Thanks for confirming that M-16s and its non-military derivative, the AR-15, are lawful weapons, since the National Guard is part of the militia.

  • Juanito_J_Ibanez||

    "Scalia EXPLICITLY defended a ban on M-16s."

    How could he "EXPLICITLY defended a ban on M-16s" when there IS NO "ban on M-16s"???

    As a former ATF Class II, Title 2 Special Occupational Tax-paying National Firearms Act Manufacturer Licensee building 'selective-fire' (semi- and fully-automatic) "M16s" for individual police officers and Class 3 Dealers, I can attest that NONE of the ones I manufactured have been "banned."

    Moreover, both Colt and FNUSA are still cranking out M16s and their carbine variant M4s as we speak.

  • Juanito_J_Ibanez||

    MH wrote: "Scalia EXPLICITLY defended a ban on M-16s (SIC)."

    Explain EXACTLY how a Supreme Court Justice could "defend a ban" that does NOT exist, Mikey!

    There is no "ban on M16s"!

  • Juanito_J_Ibanez||

    MH responded to IceTrey's comment: "Semis ARE in common use at this time" with "Not in the 1800s."

    Then explain the 20-round semi-automatic Girandoni rifle – created in 1779 – carried by Captain Meriwether Lewis on the Lewis and Clark Expedition (1804-1806).

  • Steve-O||

    I'm confused. If Miller states that 2A covers arms that are in common use, wouldn't that include "assault weapons?" With 16 million of them in circulation, I think it's pretty safe to say they're in common use.

    If anything, the Miller excerpt you cite suggests that 2A covers automatic weapons as well, since these are in common use by the military.

  • Michael Hihn||

    If anything, the Miller excerpt you cite suggests that 2A covers automatic weapons as well, since these are in common use by the military.

    Ready?

    These show plainly enough that the Militia comprised all males physically capable of acting in concert for the common defense. "A body of citizens enrolled for military discipline." And further, that ordinarily, when called for service these men were expected to appear bearing arms supplied by themselves and of the kind in common use at the time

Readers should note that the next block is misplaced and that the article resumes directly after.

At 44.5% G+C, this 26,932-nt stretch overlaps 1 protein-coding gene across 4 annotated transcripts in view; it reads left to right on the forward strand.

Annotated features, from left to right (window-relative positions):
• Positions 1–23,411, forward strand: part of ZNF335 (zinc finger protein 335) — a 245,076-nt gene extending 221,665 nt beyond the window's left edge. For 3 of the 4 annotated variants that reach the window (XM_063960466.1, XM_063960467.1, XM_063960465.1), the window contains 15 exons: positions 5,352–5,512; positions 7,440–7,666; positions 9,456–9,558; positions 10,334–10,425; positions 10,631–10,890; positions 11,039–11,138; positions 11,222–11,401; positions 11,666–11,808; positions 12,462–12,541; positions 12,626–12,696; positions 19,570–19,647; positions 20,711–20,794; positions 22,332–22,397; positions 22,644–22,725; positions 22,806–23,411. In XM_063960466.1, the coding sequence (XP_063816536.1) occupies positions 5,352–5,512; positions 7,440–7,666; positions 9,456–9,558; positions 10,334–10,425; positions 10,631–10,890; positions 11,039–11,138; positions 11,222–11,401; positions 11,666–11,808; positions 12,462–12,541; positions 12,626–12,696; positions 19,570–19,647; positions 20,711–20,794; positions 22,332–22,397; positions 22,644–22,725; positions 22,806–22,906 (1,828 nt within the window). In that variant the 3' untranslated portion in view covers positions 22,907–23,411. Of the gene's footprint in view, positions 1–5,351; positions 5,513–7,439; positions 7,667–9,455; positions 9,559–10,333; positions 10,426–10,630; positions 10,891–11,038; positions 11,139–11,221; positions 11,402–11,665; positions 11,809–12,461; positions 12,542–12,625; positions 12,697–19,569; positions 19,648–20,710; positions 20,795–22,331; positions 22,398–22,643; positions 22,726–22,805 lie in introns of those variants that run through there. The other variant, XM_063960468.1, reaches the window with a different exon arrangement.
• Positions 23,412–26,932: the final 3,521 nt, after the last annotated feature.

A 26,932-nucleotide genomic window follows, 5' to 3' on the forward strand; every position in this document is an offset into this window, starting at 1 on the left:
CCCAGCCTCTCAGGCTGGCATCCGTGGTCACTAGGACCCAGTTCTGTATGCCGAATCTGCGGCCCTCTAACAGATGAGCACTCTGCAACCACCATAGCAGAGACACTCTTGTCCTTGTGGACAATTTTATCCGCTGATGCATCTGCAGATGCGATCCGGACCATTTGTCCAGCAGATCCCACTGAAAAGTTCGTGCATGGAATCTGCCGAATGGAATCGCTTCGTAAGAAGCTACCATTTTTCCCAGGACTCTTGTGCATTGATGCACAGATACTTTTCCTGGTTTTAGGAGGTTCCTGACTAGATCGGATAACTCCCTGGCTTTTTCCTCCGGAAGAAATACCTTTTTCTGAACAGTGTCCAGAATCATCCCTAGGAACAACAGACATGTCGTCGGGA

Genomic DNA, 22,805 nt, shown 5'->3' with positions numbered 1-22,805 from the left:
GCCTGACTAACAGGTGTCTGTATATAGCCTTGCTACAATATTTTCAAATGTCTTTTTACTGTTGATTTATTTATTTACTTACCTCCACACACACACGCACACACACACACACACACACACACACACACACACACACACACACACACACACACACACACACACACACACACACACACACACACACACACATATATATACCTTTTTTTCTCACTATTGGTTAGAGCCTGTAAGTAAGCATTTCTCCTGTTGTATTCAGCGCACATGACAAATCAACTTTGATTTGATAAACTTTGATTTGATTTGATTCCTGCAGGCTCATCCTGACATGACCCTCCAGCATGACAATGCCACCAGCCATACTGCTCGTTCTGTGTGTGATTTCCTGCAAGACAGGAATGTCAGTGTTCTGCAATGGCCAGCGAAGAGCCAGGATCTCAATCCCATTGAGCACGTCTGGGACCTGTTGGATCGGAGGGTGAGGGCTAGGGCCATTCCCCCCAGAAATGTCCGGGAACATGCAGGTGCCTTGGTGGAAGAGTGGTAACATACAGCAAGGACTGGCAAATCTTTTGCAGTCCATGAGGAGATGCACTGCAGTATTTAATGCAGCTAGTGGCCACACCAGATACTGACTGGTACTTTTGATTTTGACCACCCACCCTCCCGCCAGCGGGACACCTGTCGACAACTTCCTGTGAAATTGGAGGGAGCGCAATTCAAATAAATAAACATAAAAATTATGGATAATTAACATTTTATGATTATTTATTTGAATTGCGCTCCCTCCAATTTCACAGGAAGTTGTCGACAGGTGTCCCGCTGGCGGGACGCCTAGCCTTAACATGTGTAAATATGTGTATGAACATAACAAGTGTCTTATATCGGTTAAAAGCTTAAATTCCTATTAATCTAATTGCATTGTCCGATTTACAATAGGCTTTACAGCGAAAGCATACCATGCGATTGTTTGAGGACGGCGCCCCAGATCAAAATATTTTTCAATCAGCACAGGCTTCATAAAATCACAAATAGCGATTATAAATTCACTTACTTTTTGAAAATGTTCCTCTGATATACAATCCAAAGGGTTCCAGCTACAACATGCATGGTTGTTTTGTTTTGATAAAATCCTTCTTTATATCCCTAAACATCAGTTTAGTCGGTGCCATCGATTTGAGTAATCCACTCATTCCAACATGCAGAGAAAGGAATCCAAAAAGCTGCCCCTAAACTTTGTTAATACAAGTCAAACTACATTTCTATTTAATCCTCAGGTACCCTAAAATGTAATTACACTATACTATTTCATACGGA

1) "these men" are the citizens militia at ratification Also confirmed (if needed) by "when called for service" for the 1800s militia. Still with me?

    2) "common use at the time" .... all one sentence ... the TIME PERIOD does not change in mid-sentence. So it's "in common use" AT RATIFICATION.

    Anything else?

  • BambiB||

    The test laid out by the Miller Court would have protected machineguns. The problem is, the case was never completed.

  • Jordan||

    Semi-automatics are not protected by the 2nd amendment
    Miller's holding that the sorts of weapons protected are those "in common use at the time"

    Your second point conflicts with your first, considering that semi-automatics are by far the most popular weapons in existence.

  • Michael Hihn||

    Only if you're confused by "at the time" -- which requires INTENTIONALLY misrepresenting the ruling.

    Again: